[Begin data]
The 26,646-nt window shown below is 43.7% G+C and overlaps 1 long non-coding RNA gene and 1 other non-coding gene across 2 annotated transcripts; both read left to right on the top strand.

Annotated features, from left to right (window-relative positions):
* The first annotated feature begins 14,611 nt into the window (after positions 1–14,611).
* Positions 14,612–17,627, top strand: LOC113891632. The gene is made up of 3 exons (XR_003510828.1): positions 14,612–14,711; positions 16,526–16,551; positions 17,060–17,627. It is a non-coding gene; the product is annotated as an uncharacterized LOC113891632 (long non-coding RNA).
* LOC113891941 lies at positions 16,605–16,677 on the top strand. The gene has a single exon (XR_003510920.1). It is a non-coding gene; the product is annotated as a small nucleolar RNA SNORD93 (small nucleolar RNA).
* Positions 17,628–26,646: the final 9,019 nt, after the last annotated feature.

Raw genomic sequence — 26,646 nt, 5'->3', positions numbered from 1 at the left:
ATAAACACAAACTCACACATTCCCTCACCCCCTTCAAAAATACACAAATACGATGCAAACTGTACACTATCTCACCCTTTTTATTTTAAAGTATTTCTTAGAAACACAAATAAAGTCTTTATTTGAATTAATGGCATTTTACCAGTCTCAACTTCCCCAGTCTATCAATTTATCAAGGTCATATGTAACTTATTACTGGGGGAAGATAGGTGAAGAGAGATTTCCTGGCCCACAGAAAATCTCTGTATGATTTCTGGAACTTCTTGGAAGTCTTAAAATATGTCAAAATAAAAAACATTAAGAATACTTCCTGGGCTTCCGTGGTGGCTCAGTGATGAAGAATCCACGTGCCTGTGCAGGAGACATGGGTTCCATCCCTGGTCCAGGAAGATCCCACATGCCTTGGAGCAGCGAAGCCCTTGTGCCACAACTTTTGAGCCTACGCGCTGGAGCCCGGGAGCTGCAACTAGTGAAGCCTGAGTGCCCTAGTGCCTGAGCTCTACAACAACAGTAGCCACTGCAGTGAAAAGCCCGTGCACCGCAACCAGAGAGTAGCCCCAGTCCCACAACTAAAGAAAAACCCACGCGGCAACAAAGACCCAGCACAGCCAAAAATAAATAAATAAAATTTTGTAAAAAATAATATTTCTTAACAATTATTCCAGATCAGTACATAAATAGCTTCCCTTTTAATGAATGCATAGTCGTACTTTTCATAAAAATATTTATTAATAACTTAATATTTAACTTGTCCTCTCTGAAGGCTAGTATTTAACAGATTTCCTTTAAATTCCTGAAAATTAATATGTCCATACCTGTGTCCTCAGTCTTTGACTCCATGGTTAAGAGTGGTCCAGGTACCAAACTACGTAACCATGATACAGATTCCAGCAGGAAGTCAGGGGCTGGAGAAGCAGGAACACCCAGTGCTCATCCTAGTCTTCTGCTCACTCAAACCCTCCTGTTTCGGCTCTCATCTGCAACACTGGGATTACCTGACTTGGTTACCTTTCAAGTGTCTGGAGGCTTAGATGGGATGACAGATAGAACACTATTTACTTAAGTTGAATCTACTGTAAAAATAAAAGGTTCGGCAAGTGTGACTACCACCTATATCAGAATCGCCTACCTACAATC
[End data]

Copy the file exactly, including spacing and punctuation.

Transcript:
The 26,646-nt window shown below is 43.7% G+C and overlaps 1 long non-coding RNA gene and 1 other non-coding gene across 2 annotated transcripts; both read left to right on the top strand.

Annotated features, from left to right (window-relative positions):
* The first annotated feature begins 14,611 nt into the window (after positions 1–14,611).
* Positions 14,612–17,627, top strand: LOC113891632. The gene is made up of 3 exons (XR_003510828.1): positions 14,612–14,711; positions 16,526–16,551; positions 17,060–17,627. It is a non-coding gene; the product is annotated as an uncharacterized LOC113891632 (long non-coding RNA).
* LOC113891941 lies at positions 16,605–16,677 on the top strand. The gene has a single exon (XR_003510920.1). It is a non-coding gene; the product is annotated as a small nucleolar RNA SNORD93 (small nucleolar RNA).
* Positions 17,628–26,646: the final 9,019 nt, after the last annotated feature.

Raw genomic sequence — 26,646 nt, 5'->3', positions numbered from 1 at the left:
ATAAACACAAACTCACACATTCCCTCACCCCCTTCAAAAATACACAAATACGATGCAAACTGTACACTATCTCACCCTTTTTATTTTAAAGTATTTCTTAGAAACACAAATAAAGTCTTTATTTGAATTAATGGCATTTTACCAGTCTCAACTTCCCCAGTCTATCAATTTATCAAGGTCATATGTAACTTATTACTGGGGGAAGATAGGTGAAGAGAGATTTCCTGGCCCACAGAAAATCTCTGTATGATTTCTGGAACTTCTTGGAAGTCTTAAAATATGTCAAAATAAAAAACATTAAGAATACTTCCTGGGCTTCCGTGGTGGCTCAGTGATGAAGAATCCACGTGCCTGTGCAGGAGACATGGGTTCCATCCCTGGTCCAGGAAGATCCCACATGCCTTGGAGCAGCGAAGCCCTTGTGCCACAACTTTTGAGCCTACGCGCTGGAGCCCGGGAGCTGCAACTAGTGAAGCCTGAGTGCCCTAGTGCCTGAGCTCTACAACAACAGTAGCCACTGCAGTGAAAAGCCCGTGCACCGCAACCAGAGAGTAGCCCCAGTCCCACAACTAAAGAAAAACCCACGCGGCAACAAAGACCCAGCACAGCCAAAAATAAATAAATAAAATTTTGTAAAAAATAATATTTCTTAACAATTATTCCAGATCAGTACATAAATAGCTTCCCTTTTAATGAATGCATAGTCGTACTTTTCATAAAAATATTTATTAATAACTTAATATTTAACTTGTCCTCTCTGAAGGCTAGTATTTAACAGATTTCCTTTAAATTCCTGAAAATTAATATGTCCATACCTGTGTCCTCAGTCTTTGACTCCATGGTTAAGAGTGGTCCAGGTACCAAACTACGTAACCATGATACAGATTCCAGCAGGAAGTCAGGGGCTGGAGAAGCAGGAACACCCAGTGCTCATCCTAGTCTTCTGCTCACTCAAACCCTCCTGTTTCGGCTCTCATCTGCAACACTGGGATTACCTGACTTGGTTACCTTTCAAGTGTCTGGAGGCTTAGATGGGATGACAGATAGAACACTATTTACTTAAGTTGAATCTACTGTAAAAATAAAAGGTTCGGCAAGTGTGACTACCACCTATATCAGAATCGCCTACCTACAATC